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13 June 2019

Dinesh D'Souza teaches White Americans to Despise their own Great Men





Here is a 45-second adaptation from the above that I made for Twitter:




Dinesh D'Souza makes unsubstantiated categorical assertions and invalid arguments in support of reckless false conclusions. 


Dinesh D'Souza admits Republican
involvement in eugenic sterilization.
(In fact it was 19 out of 32, not 20.) 
When somebody produces a counterexample to one of his categorical assertions, his typical reaction is to minimize the counterexample's importance and to continue making the same general assertion. After I spent weeks in 2017 battering D'Souza on Twitter with the fact that eugenic sterilization a century ago was mainly a Republican cause, he began admitting that some Republicans like Lothrop Stoddard and Madison Grant had supported eugenic sterilization, but marginalized them as "RINOs," which they clearly were not. He also has put qualifiers on some of his other sweeping assertions: it is now not "all," but "the vast majority" of KKK leaders that he says were Democrats, and he no longer says that no Republican ever enacted a segregation law, but instead no Republican after the 1880s. When one of Dinesh D'Souza's unverified sweeping assertions is proven wrong, he makes an excuse and then keeps on saying it.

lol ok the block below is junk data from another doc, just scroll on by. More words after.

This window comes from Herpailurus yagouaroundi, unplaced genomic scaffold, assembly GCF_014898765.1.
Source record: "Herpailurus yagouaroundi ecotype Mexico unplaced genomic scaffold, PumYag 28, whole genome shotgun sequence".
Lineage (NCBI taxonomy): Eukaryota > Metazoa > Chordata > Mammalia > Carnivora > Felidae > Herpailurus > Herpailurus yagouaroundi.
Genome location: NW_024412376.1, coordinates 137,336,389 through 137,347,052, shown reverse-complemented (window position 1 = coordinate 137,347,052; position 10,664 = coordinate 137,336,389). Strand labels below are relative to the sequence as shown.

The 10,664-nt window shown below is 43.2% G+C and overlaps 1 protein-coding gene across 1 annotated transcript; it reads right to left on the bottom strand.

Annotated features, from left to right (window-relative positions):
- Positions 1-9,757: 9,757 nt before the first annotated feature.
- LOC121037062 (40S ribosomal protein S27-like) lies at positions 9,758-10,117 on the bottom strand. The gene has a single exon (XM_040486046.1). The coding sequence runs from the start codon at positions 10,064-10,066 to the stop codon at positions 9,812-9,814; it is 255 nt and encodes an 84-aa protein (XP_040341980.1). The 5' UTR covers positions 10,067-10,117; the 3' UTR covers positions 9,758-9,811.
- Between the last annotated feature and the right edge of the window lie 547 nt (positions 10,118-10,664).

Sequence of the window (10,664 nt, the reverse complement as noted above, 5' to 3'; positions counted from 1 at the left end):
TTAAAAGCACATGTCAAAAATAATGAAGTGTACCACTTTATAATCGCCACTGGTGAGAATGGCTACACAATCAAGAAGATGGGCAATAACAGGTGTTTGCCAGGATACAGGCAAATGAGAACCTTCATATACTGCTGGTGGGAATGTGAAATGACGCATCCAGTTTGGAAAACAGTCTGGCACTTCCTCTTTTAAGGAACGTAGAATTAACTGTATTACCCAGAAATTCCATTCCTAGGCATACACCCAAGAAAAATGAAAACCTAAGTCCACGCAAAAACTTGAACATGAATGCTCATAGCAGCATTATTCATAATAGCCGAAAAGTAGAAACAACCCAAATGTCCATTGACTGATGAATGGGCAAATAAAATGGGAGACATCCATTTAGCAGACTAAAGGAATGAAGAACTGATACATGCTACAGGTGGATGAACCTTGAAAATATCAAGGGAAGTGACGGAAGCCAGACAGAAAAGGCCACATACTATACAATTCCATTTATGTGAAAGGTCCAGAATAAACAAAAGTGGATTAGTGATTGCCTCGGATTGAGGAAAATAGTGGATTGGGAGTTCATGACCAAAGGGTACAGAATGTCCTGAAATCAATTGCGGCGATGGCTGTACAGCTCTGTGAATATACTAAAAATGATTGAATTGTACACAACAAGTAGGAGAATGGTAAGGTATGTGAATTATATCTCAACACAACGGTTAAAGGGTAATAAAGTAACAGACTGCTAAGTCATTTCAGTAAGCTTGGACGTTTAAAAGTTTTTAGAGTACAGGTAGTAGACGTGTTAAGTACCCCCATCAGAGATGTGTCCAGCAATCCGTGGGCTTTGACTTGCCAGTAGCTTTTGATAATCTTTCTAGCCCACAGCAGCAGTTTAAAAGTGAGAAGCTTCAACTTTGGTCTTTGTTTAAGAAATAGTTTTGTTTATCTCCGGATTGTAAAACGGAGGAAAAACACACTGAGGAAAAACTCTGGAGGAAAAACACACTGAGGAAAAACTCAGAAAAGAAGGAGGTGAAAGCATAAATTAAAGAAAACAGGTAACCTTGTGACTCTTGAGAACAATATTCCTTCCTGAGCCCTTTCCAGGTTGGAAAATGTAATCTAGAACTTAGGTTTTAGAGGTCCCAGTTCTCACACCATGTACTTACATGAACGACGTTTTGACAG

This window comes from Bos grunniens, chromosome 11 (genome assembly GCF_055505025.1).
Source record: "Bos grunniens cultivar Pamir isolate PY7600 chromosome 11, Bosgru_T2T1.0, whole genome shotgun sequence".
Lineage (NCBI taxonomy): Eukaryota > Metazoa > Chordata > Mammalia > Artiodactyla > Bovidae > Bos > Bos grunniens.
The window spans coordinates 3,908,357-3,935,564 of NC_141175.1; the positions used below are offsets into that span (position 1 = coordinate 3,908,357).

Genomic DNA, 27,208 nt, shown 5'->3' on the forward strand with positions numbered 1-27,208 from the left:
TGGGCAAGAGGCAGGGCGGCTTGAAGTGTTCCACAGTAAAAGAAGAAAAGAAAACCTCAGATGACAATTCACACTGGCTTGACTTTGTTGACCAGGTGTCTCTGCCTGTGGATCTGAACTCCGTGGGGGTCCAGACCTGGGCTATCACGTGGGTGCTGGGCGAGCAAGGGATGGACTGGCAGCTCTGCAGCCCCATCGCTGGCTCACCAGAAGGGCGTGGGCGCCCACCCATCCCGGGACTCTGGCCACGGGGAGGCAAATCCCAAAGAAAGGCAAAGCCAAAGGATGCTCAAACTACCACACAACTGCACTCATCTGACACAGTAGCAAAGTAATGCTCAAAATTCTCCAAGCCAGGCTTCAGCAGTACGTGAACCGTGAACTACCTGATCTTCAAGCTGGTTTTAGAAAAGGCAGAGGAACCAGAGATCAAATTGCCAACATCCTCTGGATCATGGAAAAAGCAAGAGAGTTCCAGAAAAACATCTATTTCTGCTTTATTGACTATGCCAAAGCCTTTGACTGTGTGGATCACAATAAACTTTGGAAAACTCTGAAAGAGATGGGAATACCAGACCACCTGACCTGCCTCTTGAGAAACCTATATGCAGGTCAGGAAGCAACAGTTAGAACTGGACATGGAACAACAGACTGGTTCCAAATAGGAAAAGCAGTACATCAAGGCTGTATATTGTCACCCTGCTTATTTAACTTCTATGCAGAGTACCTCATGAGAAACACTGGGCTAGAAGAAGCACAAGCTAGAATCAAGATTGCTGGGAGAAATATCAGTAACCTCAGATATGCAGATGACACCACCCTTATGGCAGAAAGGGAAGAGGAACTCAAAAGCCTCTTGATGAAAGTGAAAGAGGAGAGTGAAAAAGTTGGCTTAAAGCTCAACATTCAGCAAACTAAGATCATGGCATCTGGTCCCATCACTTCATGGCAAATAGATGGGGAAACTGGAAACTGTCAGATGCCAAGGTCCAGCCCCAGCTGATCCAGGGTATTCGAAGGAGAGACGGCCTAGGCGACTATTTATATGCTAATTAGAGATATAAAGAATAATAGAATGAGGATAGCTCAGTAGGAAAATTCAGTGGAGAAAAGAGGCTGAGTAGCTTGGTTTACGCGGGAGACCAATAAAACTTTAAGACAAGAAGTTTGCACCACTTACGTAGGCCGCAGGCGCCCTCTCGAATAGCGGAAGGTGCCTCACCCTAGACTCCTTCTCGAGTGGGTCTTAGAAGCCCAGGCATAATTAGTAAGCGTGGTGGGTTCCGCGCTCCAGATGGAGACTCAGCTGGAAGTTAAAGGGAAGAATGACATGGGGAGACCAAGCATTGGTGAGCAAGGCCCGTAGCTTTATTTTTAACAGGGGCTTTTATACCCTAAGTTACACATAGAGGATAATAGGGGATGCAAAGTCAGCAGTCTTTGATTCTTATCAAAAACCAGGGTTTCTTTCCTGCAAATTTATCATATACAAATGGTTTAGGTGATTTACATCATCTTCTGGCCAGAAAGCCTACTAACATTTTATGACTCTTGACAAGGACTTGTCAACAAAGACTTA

In this video I go into detail about one example, D'Souza's argument that the Democrats were "the party of slavery," which employs bad logic and pretends to be based on the spurious assertion that no Republican owned a slave in 1860. The text for this presentation was written on 9 June 2019, after I noticed that someone had adduced the name of Francis Preston Blair as a slaveholder who was not only a Republican in 1860 but had helped to found the party. On the following day, Dinesh D'Souza did as I predicted, minimized the importance of the counterexample that he had tauntingly solicited for several years, and asserted that he was essentially correct in spite of it. 

An important principle in dealing with a dishonest interlocutor like Dinesh D'Souza is not to let him set the rules of discourse. The leftist "twitterstorians" arguing with D'Souza made this mistake. They foolishly allowed D'Souza to tell them how they must approach his argument, and now -- surprise, surprise -- after they've jumped through his hoop D'Souza is still not admitting that he was wrong.